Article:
In our experience, the car enthusiast community is a welcoming one. Still, it can be hard to find a club to call home, especially for those of us with eclectic taste. Well this week our “Over the Edge” guy Greg Carloss attends a car show that celebrates the inclusiveness and diversity of America’s car culture.

GREG CARLOSS: As a cool September breeze blows on a quiet morning in Bethany Beach, Delaware, a rare car backs into an empty space next to another rare car. Then another. And another, until the whole street transforms into the automotive equivalent of a smorgasbord. 

This is the annual Beach Ball for one of the Mid-Atlantic’s most unique car clubs.

Joining a car club is a great way to socialize with your local automotive community and while some value exclusivity, the Straight Eights chapter of the Lambda Car Club is all about inclusivity.

BILL TEANEY: So, the Straight Eights Car Club, we are one of 32 chapters under our national parent organization, which is Lambda Car Club. We fall in this region and the club was created in 1982, so actually this is our 40th anniversary, which is pretty awesome.

GREG CARLOSS: Lambda is the country’s largest collector car club for the LGBTQ community and their allies. The Beach Ball serves as the yearly invitational for the D.C.-based Straight Eights chapter.

BILL TEANEY: It really started off about 30 years ago as just really this kind of beach weekend getaway, but then the guys then also started incorporating it with their classic cars so then it just kinda grew and evolved over the years and here we are fast forward 30 years later and today we have 80 cars and 135 registrants just for this Beach Ball Getaway Weekend.

GREG CARLOSS: While a trip to the beach is barely a half-day’s jaunt for most members, some drove across the country to be here.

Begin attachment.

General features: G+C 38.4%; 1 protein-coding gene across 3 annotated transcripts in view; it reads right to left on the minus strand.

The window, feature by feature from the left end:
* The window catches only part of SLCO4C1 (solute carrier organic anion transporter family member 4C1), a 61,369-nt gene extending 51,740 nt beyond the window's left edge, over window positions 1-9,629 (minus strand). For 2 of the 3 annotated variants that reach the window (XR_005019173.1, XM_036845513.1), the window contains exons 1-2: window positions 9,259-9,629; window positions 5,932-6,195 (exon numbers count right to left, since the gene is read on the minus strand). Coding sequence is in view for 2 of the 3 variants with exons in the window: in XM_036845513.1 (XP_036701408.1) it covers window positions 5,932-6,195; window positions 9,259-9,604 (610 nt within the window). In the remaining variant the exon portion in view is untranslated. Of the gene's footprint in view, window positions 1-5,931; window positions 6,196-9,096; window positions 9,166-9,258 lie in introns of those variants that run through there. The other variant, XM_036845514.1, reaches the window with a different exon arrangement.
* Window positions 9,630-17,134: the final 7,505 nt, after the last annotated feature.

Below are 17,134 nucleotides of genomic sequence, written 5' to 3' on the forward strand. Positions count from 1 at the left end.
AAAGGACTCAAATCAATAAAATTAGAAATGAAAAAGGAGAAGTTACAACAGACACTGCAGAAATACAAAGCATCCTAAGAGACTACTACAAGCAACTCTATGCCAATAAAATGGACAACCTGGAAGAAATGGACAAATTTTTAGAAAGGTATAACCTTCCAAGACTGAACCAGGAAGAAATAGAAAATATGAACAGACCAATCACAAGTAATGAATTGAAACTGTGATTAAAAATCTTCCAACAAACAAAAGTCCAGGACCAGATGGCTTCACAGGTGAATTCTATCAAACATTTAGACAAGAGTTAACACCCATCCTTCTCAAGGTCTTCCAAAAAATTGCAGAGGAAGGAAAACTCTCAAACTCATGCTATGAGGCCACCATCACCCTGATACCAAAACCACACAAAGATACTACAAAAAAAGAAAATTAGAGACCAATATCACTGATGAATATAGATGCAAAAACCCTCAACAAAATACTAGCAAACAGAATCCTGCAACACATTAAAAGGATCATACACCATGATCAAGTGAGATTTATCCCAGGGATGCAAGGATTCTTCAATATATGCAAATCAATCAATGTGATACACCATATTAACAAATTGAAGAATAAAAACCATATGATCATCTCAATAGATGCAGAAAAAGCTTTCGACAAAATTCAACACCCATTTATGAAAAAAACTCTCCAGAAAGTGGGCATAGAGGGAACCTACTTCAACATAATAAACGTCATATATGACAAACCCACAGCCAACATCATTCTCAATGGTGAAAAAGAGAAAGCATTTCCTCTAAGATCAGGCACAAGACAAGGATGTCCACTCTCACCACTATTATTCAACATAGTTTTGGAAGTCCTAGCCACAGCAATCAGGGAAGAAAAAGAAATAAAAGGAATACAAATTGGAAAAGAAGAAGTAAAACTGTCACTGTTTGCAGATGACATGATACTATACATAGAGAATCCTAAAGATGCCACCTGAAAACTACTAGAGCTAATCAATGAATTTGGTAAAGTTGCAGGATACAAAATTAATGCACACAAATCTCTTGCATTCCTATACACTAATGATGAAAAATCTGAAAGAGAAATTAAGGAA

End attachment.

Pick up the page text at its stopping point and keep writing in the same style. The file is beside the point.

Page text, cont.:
JOHN NORTHUP: You get a lot of bugs in 2600 miles

We just love a road trip and being from Utah we thought come out here, see the coast, meet some folks that we don’t run into ordinarily and just enjoy the weather, which happens to be really nice right now.

We drove a 1987 Cadillac Allante, which was the first year for the Allante.

GREG CARLOSS: A lot of car shows you go to, you end up seeing the same cars over and over again, but this show is different. Here, the selection of cars is as diverse as the people that drive them.

Walk down the street and look left, there’s a restored 1926 Chrysler Phaeton next to a modified Hyundai Genesis Coupe. Look right, there’s a Rambler Marlin.

And over here there’s a…wait a second…I know that Edsel.

BILL TEANEY: We have categories; we have a voting ballot today if you notice all the placards on the dashes of the cars. We’re gonna have an awards banquet tonight, which we do every year. And we have about 20 categories. We try to include everybody. Give them a shot at, you know, winning something.

GREG CARLOSS: Which is good news for cars like the often-overlooked PT Cruiser.

But while trophies are nice, this show is clearly about more than winning awards.

RUSS PRECHTL: Russ Prechtl, I have a 1966 Dodge Charger. Bought this one about a year ago. I’ve always had one in my family. My dad and I picked up one brand new in 1966 and had one or the other of those for many, many years.

I’m here with my daughter Sky. We do this together. We go to a lot of these events together and I’m teaching Sky about the car. The art of a 1960’s muscle car.

JIM BYERS: It’s a great opportunity to socialize with a friendly group of people who enjoy all sorts of cars. You know, sometimes in certain car clubs you can feel a little uncomfortable if you don’t have the hot car, if you don’t have the whatever and you don’t even have to own a vintage car for our club. I mean it’s really all about the enjoyment of vehicles in general.

GREG CARLOSS: The Straight Eights serve as an important reminder that when it comes to cars or anything in life, be proud of your individuality and embrace that of others.